Obviously, OS reinstallation is a worst-case scenario. However, some users have found that performing a clean reinstallation of Mac OS X Lion cleared up the problem.
I hope that you were able to find success with your Mac OS X Lion/Active Directory integration issues by applying one or more of these troubleshooting techniques. Please leave feedback in the comments portion of this post so that the 4Sysops community can benefit from your experience.
Network accounts are unavailable — Mac — Sierra
I have a Mac that I’ve tried binding to our domain, but when I try and sign in with a new AD account it says «Network accounts are unavailable» with a red dot next the box to enter the username.
I’ve tried unbinding and binding again through System Preferences and through the terminal with absolutely no luck.
The weird things is I can sign in with my account with no issues and I’ve never signed into this Mac before. The only differences between my account and the ones I’m trying to sign into is I’m a domain admin.
It would probably be beneficial to note that this Mac was on our domain before with a different name. I unbinded it and added with a new name. AD can see the Mac with the new name. Maybe this a SSID issue?
This has been extremely frustrating, so any help would be greatly appreciated.
Wi-fi login Network Accounts are Unavailable
I work support and mainly work with PCs so my mac experience is limited. Right now one of the mac laptops we support is not utilizing the wifi at the user login screen and displaying «Network accounts are unavailable.» I can login with the local admin and the wifi automatically connects as it should then, but I can’t seem to jiggle anything loose to restore the wifi connection at login screen. I would appreciate any help or advice on how to restore this functionality as all of the laptop users need to be connected to the wifi for their domain accounts to be granted access on the laptop.
Что означает network accounts are unavailable
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I have been dealing with this elusive issue and I was hoping someone here has had experience with this or can help think outside the box.
We are in an Enterprise/College environment and have one machine in the Mac lab that keeps displaying "network accounts are Unavailable" at the login screen; no network accounts are able to log in. I have done unbind/bind numerous times. At first, this would work for about a week then went right back to it. Now it's been failing within 24hrs. So it's a band-aid; I'm looking for the trigger.
Things we have looked at: the Host Name is correct in the 3 places that matter. the name does not conflict with any other machine name. the cable running to the port is fine and has been swapped. the cable through the wall to the switch tested well. Port Security is not being tripped. (I want to note that we noticed a very coincidental down-up-down-up on the switch interface, spanning for about 1-2hrs right around the time when this was happening and began to fail). When I log in with local admin account, I have a good IP and can ping/visit all network resources — it's like the login/authentication agent in the OS can't communicate with the DomainController — which I would imagine to be a loss of trust, hence the unbind/bind — but it keeps happening and I can't wrap my head around why.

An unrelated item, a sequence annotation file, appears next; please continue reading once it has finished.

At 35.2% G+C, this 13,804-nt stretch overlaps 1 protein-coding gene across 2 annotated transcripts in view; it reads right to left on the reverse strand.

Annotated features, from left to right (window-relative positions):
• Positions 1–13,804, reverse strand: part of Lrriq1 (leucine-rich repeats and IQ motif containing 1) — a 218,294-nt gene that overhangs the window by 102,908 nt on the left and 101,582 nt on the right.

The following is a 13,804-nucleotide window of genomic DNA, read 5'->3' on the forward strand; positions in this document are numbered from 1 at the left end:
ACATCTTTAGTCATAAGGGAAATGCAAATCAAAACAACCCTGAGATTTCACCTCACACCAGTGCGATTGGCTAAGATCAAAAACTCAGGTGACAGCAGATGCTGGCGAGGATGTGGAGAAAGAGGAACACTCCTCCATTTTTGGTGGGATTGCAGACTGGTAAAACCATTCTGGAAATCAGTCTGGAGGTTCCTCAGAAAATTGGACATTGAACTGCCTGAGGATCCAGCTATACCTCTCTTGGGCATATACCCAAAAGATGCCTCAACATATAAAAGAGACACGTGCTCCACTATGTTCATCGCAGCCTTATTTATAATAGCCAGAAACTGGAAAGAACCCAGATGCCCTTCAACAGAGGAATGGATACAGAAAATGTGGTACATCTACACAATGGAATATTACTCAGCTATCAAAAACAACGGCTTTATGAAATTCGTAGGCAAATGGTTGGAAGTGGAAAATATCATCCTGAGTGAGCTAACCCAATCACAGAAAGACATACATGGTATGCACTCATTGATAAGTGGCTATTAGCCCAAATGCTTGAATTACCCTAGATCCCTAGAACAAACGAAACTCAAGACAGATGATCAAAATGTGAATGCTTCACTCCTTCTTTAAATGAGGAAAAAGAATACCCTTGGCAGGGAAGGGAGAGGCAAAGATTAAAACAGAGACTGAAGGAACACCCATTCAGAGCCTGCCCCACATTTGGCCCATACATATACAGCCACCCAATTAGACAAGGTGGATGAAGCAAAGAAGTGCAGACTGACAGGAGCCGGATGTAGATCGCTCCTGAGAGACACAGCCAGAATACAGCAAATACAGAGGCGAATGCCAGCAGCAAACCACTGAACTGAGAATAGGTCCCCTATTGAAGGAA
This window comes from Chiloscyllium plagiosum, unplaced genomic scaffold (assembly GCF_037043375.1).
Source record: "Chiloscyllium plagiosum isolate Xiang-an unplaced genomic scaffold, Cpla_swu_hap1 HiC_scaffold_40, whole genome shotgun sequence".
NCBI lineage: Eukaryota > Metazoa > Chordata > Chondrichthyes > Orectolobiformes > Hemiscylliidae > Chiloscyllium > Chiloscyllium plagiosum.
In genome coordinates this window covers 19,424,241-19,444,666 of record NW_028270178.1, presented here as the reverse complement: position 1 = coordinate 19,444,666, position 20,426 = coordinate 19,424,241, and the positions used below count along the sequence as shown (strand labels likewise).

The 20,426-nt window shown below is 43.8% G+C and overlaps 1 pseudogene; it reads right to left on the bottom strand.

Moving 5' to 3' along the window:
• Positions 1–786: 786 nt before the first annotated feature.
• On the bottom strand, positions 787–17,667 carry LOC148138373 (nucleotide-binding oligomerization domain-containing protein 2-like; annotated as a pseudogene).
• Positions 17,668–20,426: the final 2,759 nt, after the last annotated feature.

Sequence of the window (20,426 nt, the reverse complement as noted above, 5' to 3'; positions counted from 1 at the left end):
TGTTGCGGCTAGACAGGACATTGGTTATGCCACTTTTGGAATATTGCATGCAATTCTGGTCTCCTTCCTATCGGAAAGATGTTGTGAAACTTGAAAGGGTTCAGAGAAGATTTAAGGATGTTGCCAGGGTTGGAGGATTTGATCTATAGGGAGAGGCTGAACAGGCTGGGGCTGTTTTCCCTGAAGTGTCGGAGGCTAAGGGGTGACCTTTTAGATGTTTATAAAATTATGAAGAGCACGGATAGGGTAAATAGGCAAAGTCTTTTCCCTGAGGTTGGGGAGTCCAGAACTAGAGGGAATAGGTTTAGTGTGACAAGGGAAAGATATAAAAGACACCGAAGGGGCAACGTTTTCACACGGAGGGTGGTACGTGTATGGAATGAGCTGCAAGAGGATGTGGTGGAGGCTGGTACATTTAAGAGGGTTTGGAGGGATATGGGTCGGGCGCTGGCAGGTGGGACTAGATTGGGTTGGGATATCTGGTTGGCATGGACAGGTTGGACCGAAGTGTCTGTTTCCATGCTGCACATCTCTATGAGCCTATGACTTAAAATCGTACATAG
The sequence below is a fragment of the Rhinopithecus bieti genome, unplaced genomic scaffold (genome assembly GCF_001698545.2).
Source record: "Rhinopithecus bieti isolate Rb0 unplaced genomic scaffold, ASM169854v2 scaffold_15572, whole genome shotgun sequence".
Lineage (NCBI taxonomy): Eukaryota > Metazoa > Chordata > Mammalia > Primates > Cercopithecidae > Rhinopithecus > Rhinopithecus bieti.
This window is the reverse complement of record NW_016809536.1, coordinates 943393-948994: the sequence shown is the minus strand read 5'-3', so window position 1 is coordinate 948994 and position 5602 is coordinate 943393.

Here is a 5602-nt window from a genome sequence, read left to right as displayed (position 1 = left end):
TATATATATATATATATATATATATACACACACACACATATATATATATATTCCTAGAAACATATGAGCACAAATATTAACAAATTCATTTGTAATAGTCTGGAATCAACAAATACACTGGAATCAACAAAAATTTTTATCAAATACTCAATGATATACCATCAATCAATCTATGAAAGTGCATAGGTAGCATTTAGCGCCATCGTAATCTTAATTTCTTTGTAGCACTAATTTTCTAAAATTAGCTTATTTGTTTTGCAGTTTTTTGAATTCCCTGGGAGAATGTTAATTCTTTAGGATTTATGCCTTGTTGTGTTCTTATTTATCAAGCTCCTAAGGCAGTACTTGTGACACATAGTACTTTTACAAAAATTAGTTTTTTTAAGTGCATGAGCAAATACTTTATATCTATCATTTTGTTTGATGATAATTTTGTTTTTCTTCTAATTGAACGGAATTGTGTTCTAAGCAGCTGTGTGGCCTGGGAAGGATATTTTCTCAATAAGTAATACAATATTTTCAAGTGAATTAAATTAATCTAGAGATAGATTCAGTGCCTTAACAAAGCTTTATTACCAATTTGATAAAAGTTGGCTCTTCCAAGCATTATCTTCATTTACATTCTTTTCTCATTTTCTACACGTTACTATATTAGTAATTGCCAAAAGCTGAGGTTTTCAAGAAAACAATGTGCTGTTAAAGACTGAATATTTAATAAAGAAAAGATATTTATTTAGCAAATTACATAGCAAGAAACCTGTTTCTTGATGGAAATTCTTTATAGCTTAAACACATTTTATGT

EDIT: Update. So it's been about a week. What I've done is replace the machine. It's been holding. I am inclined to say it was the NIC. The only other thing that's changed is certain account-types were told to not use the machine (Students, it being an instructor machine). This leaves the possibility that Zymology mentioned as a possibility but NIC seems more likely at this point. I still have to get a solid image on the one that's been having problems.
The reason I'm still not sure about the NIC is because I have a completely different machine now doing the same thing. I suppose it's possible that 1/15 of our macs is hardware-defective.
I'll update in a couple of weeks in case anyone's more interested, because the only real test is time. I'm re-deploying the 2 that have been having problems, with fresh images. I'm also going to try to follow Zymology's DeepFreeze rabbit hole. Thanks for the brainstorming everyone.
EDIT2: Resolution/afterthoughts. The issue is resolved with a clean upgrade/re-image to El Capitan for this machine. Thanks to everyone for suggestions — I did try every single suggestion here to no avail, in case I didn't respond I just wanted to say that. Godspeed to any future techs who get stuck with this one.